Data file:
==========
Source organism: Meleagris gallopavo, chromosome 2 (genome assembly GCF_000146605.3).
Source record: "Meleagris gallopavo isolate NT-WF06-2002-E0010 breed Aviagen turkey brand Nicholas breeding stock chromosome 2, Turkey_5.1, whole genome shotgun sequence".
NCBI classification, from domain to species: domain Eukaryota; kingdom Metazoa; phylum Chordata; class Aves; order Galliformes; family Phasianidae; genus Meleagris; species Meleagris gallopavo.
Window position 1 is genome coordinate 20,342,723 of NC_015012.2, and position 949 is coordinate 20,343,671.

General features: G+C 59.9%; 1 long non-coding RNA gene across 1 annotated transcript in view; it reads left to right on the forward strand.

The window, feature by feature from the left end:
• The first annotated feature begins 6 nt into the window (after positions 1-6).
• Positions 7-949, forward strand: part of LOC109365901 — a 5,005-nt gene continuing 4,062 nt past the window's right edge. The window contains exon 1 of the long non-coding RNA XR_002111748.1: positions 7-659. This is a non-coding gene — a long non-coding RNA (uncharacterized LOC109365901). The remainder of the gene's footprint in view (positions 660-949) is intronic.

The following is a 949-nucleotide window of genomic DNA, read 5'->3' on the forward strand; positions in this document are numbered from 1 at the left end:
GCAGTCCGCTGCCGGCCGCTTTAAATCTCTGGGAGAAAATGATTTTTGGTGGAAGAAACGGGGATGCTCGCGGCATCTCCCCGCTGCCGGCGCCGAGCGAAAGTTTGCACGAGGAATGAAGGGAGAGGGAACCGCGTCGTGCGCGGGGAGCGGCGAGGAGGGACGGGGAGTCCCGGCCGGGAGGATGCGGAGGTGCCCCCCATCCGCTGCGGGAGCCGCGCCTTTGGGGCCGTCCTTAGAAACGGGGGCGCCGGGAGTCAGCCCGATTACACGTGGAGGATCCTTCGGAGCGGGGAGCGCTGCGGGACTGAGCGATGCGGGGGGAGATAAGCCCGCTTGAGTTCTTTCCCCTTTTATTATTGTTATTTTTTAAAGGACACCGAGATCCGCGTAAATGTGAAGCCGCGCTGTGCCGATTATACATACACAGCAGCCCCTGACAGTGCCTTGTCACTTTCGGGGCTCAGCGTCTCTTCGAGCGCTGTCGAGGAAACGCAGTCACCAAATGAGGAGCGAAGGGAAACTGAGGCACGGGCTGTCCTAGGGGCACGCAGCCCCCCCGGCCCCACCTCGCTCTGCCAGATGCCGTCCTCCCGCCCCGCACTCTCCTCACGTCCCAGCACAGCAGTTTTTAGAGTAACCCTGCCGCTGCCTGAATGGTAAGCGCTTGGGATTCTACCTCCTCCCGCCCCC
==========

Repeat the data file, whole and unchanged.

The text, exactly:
Source organism: Meleagris gallopavo, chromosome 2 (genome assembly GCF_000146605.3).
Source record: "Meleagris gallopavo isolate NT-WF06-2002-E0010 breed Aviagen turkey brand Nicholas breeding stock chromosome 2, Turkey_5.1, whole genome shotgun sequence".
NCBI classification, from domain to species: domain Eukaryota; kingdom Metazoa; phylum Chordata; class Aves; order Galliformes; family Phasianidae; genus Meleagris; species Meleagris gallopavo.
Window position 1 is genome coordinate 20,342,723 of NC_015012.2, and position 949 is coordinate 20,343,671.

General features: G+C 59.9%; 1 long non-coding RNA gene across 1 annotated transcript in view; it reads left to right on the forward strand.

The window, feature by feature from the left end:
• The first annotated feature begins 6 nt into the window (after positions 1-6).
• Positions 7-949, forward strand: part of LOC109365901 — a 5,005-nt gene continuing 4,062 nt past the window's right edge. The window contains exon 1 of the long non-coding RNA XR_002111748.1: positions 7-659. This is a non-coding gene — a long non-coding RNA (uncharacterized LOC109365901). The remainder of the gene's footprint in view (positions 660-949) is intronic.

The following is a 949-nucleotide window of genomic DNA, read 5'->3' on the forward strand; positions in this document are numbered from 1 at the left end:
GCAGTCCGCTGCCGGCCGCTTTAAATCTCTGGGAGAAAATGATTTTTGGTGGAAGAAACGGGGATGCTCGCGGCATCTCCCCGCTGCCGGCGCCGAGCGAAAGTTTGCACGAGGAATGAAGGGAGAGGGAACCGCGTCGTGCGCGGGGAGCGGCGAGGAGGGACGGGGAGTCCCGGCCGGGAGGATGCGGAGGTGCCCCCCATCCGCTGCGGGAGCCGCGCCTTTGGGGCCGTCCTTAGAAACGGGGGCGCCGGGAGTCAGCCCGATTACACGTGGAGGATCCTTCGGAGCGGGGAGCGCTGCGGGACTGAGCGATGCGGGGGGAGATAAGCCCGCTTGAGTTCTTTCCCCTTTTATTATTGTTATTTTTTAAAGGACACCGAGATCCGCGTAAATGTGAAGCCGCGCTGTGCCGATTATACATACACAGCAGCCCCTGACAGTGCCTTGTCACTTTCGGGGCTCAGCGTCTCTTCGAGCGCTGTCGAGGAAACGCAGTCACCAAATGAGGAGCGAAGGGAAACTGAGGCACGGGCTGTCCTAGGGGCACGCAGCCCCCCCGGCCCCACCTCGCTCTGCCAGATGCCGTCCTCCCGCCCCGCACTCTCCTCACGTCCCAGCACAGCAGTTTTTAGAGTAACCCTGCCGCTGCCTGAATGGTAAGCGCTTGGGATTCTACCTCCTCCCGCCCCC